It’s an unfortunate Beijing reality but I’ve probably spent more time waiting for cabs that’ll never come, and haggling with black cab drivers over unreasonable prices, than I’ve spent in a cab. Maybe it’s because I live in Shunyi but most legitimate cab drivers won’t take me and black cabs use it as an opportunity to quote outrageous prices. So I’ve found two alternative ways to get around Beijing. Part one of this two-part blog post is about Yidaoyongche.
Yidaoyongche, or Yidao, is an app like Uber that connects you with a pool of professional black cab drivers. It is available for iOS, Android and Windows Phone. Unfortunately, the app is in Chinese, but it’s fairly intuitive and uses lots of symbols. Plus, you really only need to know how to get to the “Call a Driver” page, so click the 开始订车 button and get started.
WHO: At the top of the page, you type in the phone number of the person needing the cab. After you select a driver, you’ll be texted each other’s numbers so you can communicate.
WHEN: The second panel is to determine the time you’re booking the car for. You can call one for use right away or for weeks in advance.
WHERE: The most important step is telling the driver where to go. The application uses GPS to figure out where you are so you don’t have to type that in if you have Internet access. You do have to type in where you’re going, but the application saves your recent searches for your convenience.
HOW: Finally, you select which kind of car you’re looking for. The options range from cheapest to most expensive from left to right. The left most car is a promotion deal that charges RMB 10/ half hour + RMB 1/ kilometer. However, I’ve used Yidao for two months and never had that car offer to take me, so I just check it off in the hopes that one responds. The second from the left is the economy car, which charges RMB 15/ half hour + RMB 3/ kilometer.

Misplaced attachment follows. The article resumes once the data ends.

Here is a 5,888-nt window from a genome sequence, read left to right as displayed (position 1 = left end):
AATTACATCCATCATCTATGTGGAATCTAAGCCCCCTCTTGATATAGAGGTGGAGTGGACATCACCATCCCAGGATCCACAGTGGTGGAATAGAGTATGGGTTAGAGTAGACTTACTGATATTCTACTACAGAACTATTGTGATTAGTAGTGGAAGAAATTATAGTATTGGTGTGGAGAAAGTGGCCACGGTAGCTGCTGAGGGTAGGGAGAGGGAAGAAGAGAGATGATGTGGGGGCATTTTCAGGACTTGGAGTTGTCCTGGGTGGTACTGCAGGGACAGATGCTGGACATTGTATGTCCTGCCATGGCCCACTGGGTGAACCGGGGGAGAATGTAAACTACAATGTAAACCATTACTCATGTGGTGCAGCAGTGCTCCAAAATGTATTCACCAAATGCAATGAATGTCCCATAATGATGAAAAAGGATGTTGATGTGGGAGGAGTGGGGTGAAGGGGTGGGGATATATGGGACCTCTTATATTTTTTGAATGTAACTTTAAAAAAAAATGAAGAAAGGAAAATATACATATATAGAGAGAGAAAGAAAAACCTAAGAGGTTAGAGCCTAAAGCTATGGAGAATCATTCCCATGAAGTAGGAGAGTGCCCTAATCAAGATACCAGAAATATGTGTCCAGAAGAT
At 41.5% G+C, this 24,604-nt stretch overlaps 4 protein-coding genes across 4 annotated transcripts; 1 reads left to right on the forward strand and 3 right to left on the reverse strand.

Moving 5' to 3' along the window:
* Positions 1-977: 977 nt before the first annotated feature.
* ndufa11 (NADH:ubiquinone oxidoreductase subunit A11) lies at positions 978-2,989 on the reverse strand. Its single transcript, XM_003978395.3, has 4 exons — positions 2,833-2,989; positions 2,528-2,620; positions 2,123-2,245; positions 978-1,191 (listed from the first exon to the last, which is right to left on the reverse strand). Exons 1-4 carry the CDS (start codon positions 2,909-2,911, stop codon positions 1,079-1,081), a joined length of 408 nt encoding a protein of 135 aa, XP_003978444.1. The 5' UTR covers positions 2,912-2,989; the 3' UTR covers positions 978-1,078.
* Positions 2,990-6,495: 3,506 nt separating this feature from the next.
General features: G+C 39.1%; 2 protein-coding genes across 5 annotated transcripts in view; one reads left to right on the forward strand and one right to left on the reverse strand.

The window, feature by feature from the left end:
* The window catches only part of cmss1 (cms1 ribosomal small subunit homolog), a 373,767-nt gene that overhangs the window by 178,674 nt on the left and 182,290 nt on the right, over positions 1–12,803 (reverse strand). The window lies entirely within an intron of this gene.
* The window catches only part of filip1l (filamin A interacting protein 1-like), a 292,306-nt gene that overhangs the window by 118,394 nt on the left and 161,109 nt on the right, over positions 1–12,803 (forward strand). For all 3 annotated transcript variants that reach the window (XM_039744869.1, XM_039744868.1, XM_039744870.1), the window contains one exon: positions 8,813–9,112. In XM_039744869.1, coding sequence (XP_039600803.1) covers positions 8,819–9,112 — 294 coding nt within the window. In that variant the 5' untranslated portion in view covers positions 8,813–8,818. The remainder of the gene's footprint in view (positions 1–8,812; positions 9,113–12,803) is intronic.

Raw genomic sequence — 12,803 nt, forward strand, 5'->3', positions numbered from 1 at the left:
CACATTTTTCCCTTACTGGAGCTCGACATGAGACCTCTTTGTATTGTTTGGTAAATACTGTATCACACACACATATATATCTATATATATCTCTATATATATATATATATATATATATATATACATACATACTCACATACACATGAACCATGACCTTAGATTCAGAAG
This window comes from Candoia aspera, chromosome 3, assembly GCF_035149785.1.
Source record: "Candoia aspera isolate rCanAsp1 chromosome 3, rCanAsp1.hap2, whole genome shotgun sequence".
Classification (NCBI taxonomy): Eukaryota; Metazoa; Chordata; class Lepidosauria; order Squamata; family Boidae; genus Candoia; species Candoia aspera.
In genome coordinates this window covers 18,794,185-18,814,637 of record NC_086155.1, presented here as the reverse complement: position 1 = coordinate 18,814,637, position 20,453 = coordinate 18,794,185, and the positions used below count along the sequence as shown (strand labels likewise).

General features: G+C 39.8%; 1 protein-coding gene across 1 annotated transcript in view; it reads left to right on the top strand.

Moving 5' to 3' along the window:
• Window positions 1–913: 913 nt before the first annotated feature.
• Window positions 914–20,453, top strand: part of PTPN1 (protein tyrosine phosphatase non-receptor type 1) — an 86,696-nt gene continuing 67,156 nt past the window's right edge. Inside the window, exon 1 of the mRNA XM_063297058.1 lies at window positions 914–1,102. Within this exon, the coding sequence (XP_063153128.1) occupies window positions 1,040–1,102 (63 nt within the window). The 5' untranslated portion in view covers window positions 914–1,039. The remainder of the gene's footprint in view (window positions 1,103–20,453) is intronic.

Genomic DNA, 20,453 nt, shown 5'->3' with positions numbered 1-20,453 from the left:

The fare estimator at the bottom is fairly accurate because it relies on GPS.
Once you’ve filled in all the fields, the app sends out your details and drivers can express interest by responding, but you’ll get the final say on who comes for you. The buttons on the top, from left to right, allow you to order the results randomly, by ratings, by price or by distance from your location. Click on a driver to pick him.
After you reach your destination, make sure that the driver turns off the GPS in front of you. Most do and one told me it was policy, but it’s a good practice. Then you’ll be notified by text message the cost of your trip and the money will be deducted from your Yidao account. You’ll have two hours to rate your driver and you also have the option of adding him to your favorites if you thought he was particularly good. I personally only favorite the drivers that live in my area because I know they’ll be more likely to pick me up.
Payment: You have to use a Chinese credit card to top up your account via internet banking. No money changes hands with Yidao, so while you can call someone you met via the service to pick you up, you still have to go through the motions and order the car through the app.
Overall: Yidao drivers are friendly and are willing to go the extra mile because they rely on customer feedback. Also, your driver will always know where he’s going because the application uses a GPS to calculate the distance traveled. Short rides are more expensive than a legitimate cab, but for longer trips, I find Yidao more economical. You get a voucher for 10% of your top up value whenever you add money to your account too, which doesn’t hurt.
Heather Budimulia is a rising college sophomore, beijingkids’ intern and 北京人in progress. Though originally from Singapore, she spent a decade in Beijing and since she learned to bake and fell in love with publication there, considers it her home. When not in the office or storing sleep for college, she’ll probably be in a coffee shop with a good book, her journal or a stranger (or all three)